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'[OT]:: Likelihood of car alternator fault being du'
2020\09\08@100525 by RussellMc

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*TL;DR: If a 2001 Toyota Corolla alternator is faulty, how likely it is
that the field winding brushes have gone open circuit?*
It's reasonably likely that the alternator is the original one.
___________________

My son's 2001 Toyota Corolla has stopped charging its battery.
The battery holds charge and the alternator does not draw substantial
current when off.

Indications are that the alternator system is dead.
It seems likely that there has not been a diode short circuit as in my
experience these draw substantial battery current.

A mechanic will remove and replace the alternator at an acceptable price.
Alternator replacement is acceptable if necessary.

*Can anyone suggest how likely it is that the field winding brushes have
gone open circuit?*
For various reasons I'm not inclined to do alternator diode replacements or
other repairs but if brush failure was the cause then a repair sounds
liable to be a sensible solution.



       Russell McMahon
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2020\09\08@114847 by Bob Blick

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Hi Russell,
If the brushes have gone bad, it's quite likely that other damage has or will soon happen to the alternator. Since it's a closed loop system, the regulator is going to try to maintain current, so there might be arcing and excess heat which can damage the slip rings and potentially the regulator itself. Not saying that's what's happening here, but just fyi. The damage to the slip rings isn't going to be as bad as what happens in a motor with a slotted commutator, you can probably clean it up good enough to get a few more years before the new brush is gobbled up.
Cheers, Bob

________________________________________
From: spam_OUTpiclist-bouncesTakeThisOuTspammit.edu <.....piclist-bouncesKILLspamspam@spam@mit.edu> on behalf of RussellMc Sent: Tuesday, September 8, 2020 7:03 AM
To: Microcontroller discussion list - Public.
Subject: [OT]:: Likelihood of car alternator fault being due to worn field      winding brushes?

*TL;DR: If a 2001 Toyota Corolla alternator is faulty, how likely it is
that the field winding brushes have gone open circuit?*
It's reasonably likely that the alternator is the original one.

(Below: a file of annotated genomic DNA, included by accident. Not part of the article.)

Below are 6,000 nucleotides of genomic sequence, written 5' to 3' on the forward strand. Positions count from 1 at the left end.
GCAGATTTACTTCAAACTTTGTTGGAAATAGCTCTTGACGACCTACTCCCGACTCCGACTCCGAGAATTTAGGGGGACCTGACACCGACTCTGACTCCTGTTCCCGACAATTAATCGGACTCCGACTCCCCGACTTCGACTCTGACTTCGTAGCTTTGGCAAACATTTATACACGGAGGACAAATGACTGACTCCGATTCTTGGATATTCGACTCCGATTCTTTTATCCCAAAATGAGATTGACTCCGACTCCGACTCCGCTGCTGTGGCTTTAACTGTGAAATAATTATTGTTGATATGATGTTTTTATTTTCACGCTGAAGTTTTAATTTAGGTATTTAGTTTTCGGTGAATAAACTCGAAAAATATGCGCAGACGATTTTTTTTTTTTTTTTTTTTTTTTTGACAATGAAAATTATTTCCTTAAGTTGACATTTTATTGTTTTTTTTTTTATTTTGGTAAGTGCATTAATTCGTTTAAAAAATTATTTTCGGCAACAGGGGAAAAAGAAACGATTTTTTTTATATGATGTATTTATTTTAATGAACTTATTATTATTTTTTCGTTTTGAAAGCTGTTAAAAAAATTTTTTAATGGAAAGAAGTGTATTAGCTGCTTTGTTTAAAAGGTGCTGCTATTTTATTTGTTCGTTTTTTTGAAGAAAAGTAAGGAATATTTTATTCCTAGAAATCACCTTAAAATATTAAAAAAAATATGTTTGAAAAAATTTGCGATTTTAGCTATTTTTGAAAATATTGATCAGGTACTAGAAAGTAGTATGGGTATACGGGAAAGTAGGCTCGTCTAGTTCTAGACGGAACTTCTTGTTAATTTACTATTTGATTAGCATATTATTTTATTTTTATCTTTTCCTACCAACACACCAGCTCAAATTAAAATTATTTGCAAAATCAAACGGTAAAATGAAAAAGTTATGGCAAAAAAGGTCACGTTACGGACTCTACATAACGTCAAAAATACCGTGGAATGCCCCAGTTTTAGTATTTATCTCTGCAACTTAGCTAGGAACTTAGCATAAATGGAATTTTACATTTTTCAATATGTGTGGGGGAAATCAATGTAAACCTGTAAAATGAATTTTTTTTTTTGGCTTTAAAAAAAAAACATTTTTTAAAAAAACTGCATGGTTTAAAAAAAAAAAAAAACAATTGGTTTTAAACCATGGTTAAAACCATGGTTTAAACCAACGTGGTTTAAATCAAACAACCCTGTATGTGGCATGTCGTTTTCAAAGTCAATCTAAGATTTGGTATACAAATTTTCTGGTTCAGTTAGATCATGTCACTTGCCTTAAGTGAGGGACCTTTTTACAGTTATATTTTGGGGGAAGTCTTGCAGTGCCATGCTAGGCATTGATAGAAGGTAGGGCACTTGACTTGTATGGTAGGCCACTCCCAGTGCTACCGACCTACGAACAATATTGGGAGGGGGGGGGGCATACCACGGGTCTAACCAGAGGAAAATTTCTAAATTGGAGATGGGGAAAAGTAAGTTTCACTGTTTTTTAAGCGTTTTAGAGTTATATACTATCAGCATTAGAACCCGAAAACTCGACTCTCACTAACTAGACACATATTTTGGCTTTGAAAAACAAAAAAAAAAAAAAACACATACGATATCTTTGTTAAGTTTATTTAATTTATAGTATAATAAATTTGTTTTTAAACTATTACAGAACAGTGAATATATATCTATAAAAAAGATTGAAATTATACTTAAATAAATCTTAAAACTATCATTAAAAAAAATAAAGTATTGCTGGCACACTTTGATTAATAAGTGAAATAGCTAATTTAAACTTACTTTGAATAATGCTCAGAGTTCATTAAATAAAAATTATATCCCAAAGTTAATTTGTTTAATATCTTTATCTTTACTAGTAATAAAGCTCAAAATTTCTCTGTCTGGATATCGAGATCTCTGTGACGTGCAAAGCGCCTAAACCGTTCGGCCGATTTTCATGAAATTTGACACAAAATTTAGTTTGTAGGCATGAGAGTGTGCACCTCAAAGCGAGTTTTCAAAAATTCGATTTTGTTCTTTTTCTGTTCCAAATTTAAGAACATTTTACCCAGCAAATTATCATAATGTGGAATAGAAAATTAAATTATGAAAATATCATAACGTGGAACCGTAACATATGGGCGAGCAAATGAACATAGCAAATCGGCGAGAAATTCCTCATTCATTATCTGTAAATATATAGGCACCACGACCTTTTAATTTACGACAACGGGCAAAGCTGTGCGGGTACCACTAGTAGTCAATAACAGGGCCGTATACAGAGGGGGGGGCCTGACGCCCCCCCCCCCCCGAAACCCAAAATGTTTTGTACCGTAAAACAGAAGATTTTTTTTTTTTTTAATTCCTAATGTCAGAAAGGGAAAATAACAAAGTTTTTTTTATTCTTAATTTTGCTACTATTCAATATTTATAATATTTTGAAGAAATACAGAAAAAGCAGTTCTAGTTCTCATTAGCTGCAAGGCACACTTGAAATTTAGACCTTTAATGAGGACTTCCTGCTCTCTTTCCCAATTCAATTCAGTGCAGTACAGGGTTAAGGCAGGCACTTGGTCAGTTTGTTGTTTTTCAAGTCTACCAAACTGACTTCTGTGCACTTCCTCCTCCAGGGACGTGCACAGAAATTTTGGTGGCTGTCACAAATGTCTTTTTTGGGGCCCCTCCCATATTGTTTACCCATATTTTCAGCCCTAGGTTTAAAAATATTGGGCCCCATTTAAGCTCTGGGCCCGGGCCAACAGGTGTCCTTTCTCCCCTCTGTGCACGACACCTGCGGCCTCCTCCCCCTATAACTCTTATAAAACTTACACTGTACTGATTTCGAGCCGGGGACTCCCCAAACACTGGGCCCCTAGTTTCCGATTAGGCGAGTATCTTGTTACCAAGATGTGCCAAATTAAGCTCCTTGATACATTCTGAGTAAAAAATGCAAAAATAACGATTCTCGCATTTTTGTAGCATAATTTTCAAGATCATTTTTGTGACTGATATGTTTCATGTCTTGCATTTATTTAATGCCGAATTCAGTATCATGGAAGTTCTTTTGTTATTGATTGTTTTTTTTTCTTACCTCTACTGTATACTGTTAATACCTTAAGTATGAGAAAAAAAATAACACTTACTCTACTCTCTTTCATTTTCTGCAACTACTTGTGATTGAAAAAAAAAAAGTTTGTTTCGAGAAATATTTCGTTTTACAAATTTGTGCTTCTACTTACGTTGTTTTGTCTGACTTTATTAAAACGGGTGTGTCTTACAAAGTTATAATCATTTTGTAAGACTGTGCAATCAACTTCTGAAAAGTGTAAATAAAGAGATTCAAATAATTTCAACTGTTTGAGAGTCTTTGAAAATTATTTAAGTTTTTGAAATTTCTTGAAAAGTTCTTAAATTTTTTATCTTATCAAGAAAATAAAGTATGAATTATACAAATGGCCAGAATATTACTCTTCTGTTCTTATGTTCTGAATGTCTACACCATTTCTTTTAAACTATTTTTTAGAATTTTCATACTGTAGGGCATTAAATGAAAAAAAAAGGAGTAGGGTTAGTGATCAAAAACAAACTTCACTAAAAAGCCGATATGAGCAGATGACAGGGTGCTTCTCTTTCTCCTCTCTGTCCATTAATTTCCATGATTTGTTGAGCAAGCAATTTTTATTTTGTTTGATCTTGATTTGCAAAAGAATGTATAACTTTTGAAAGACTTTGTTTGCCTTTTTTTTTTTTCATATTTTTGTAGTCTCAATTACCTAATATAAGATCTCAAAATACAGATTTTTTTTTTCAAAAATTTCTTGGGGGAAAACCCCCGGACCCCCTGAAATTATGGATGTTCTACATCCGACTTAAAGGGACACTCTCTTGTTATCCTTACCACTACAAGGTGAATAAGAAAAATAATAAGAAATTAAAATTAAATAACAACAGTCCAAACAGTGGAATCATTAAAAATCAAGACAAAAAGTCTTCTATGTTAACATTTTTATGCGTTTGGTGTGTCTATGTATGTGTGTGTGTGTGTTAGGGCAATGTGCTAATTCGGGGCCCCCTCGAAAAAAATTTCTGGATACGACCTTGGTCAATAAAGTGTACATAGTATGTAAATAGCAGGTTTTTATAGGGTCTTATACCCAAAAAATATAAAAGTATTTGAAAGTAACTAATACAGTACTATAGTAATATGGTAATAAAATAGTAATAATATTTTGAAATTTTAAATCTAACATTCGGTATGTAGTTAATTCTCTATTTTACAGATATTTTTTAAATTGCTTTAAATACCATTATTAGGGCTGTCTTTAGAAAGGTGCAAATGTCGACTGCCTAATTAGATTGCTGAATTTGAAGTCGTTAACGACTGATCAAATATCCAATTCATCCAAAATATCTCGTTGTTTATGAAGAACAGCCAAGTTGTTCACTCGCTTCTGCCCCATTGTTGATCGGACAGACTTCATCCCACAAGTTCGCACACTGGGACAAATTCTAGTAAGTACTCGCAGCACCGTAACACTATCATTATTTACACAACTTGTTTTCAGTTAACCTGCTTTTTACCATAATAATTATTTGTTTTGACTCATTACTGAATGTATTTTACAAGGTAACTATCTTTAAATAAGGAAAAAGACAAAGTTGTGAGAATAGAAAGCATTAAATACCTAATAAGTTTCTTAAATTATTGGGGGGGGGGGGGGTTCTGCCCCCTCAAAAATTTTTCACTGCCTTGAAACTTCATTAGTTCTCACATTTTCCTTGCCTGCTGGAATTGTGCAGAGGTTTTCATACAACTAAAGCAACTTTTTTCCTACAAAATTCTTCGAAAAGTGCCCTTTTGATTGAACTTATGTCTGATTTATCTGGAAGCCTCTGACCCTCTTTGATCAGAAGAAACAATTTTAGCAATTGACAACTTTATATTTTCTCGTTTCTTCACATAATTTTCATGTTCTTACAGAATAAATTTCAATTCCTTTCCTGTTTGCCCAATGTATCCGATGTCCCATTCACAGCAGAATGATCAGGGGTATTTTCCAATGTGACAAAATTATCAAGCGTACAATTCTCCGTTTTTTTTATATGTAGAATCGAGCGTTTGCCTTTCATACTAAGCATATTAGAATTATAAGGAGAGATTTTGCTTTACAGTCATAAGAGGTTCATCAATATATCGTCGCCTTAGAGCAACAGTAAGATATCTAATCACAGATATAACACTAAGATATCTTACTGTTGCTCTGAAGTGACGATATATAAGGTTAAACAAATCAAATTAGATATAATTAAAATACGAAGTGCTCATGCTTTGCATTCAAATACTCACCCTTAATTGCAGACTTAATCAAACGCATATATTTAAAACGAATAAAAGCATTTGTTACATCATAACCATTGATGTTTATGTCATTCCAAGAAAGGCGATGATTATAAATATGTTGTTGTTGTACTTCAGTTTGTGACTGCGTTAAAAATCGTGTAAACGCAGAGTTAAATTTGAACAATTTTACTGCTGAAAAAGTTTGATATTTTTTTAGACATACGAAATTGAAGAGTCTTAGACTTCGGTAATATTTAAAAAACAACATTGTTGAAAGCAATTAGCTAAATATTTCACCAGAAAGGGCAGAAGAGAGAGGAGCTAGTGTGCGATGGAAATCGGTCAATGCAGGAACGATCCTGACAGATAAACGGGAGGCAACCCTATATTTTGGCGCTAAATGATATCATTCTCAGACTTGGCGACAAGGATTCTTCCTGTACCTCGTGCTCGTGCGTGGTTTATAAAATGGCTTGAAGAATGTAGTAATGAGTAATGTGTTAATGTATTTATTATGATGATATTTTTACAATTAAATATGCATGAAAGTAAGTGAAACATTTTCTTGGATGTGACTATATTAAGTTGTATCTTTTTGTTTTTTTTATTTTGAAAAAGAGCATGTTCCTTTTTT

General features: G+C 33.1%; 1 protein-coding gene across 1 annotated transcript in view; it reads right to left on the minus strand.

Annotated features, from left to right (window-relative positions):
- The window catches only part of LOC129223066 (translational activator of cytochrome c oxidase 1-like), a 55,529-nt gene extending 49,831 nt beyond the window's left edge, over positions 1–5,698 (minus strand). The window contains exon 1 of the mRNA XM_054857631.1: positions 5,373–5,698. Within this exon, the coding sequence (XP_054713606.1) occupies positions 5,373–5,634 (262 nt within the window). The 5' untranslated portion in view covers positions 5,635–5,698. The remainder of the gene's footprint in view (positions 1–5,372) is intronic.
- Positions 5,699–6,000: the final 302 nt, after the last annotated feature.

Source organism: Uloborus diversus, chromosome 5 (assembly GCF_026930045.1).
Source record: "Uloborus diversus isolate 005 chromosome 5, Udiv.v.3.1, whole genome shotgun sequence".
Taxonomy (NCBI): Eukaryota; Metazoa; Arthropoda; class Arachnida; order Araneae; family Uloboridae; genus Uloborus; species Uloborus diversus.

___________________

My son's 2001 Toyota Corolla has stopped charging its battery.
The battery holds charge and the alternator does not draw substantial
current when off.

Indications are that the alternator system is dead.
It seems likely that there has not been a diode short circuit as in my
experience these draw substantial battery current.

A mechanic will remove and replace the alternator at an acceptable price.
Alternator replacement is acceptable if necessary.

*Can anyone suggest how likely it is that the field winding brushes have
gone open circuit?*
For various reasons I'm not inclined to do alternator diode replacements or
other repairs but if brush failure was the cause then a repair sounds
liable to be a sensible solution.



       Russell McMahon
--


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2020\09\08@123432 by John Lawton

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Sounds like a clear case for fitting a reconditioned unit.

John

On 08/09/2020 16:48, Bob Blick wrote:
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2020\09\08@155708 by Alan Pearce

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I would agree. A reconditioned unit will (should) also have its
bearings replaced, which will probably be required after almost 20
years.

On Tue, 8 Sep 2020 at 17:34, John Lawton <EraseMEpiclistspam_OUTspamTakeThisOuTjle.co.uk> wrote:
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2020\09\08@180122 by Richard Prosser

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In my (limited) experience, diode failures are far more common than worn
out brushes on the sliprings. It's not like a commutator, there is a smooth
surface for them to run on without switching so wear is minimal. Probably
there is a fuse or fusible link somewhere to protect things if (when) a
diode goes short circuit.
RP

On Wed, 9 Sep 2020 at 07:58, Alan Pearce <KILLspamkiwiantipodeanKILLspamspamgooglemail.com>
wrote:

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